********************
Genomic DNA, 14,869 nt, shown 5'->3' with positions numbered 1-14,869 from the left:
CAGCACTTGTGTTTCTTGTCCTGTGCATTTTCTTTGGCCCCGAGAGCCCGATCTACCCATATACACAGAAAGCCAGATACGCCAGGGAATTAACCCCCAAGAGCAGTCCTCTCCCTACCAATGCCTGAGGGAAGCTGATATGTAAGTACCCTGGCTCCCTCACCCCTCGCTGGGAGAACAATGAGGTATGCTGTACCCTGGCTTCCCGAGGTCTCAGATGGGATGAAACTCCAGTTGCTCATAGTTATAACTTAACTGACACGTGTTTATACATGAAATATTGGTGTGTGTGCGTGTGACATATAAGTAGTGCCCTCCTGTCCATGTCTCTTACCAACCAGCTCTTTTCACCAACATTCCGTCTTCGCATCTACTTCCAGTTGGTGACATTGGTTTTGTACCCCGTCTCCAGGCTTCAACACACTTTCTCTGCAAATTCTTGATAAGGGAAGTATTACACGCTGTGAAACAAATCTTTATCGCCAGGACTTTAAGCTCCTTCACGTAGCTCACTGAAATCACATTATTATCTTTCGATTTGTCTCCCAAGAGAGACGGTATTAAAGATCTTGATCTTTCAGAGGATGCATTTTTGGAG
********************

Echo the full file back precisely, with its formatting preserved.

Genomic DNA, 14,869 nt, shown 5'->3' with positions numbered 1-14,869 from the left:
CAGCACTTGTGTTTCTTGTCCTGTGCATTTTCTTTGGCCCCGAGAGCCCGATCTACCCATATACACAGAAAGCCAGATACGCCAGGGAATTAACCCCCAAGAGCAGTCCTCTCCCTACCAATGCCTGAGGGAAGCTGATATGTAAGTACCCTGGCTCCCTCACCCCTCGCTGGGAGAACAATGAGGTATGCTGTACCCTGGCTTCCCGAGGTCTCAGATGGGATGAAACTCCAGTTGCTCATAGTTATAACTTAACTGACACGTGTTTATACATGAAATATTGGTGTGTGTGCGTGTGACATATAAGTAGTGCCCTCCTGTCCATGTCTCTTACCAACCAGCTCTTTTCACCAACATTCCGTCTTCGCATCTACTTCCAGTTGGTGACATTGGTTTTGTACCCCGTCTCCAGGCTTCAACACACTTTCTCTGCAAATTCTTGATAAGGGAAGTATTACACGCTGTGAAACAAATCTTTATCGCCAGGACTTTAAGCTCCTTCACGTAGCTCACTGAAATCACATTATTATCTTTCGATTTGTCTCCCAAGAGAGACGGTATTAAAGATCTTGATCTTTCAGAGGATGCATTTTTGGAG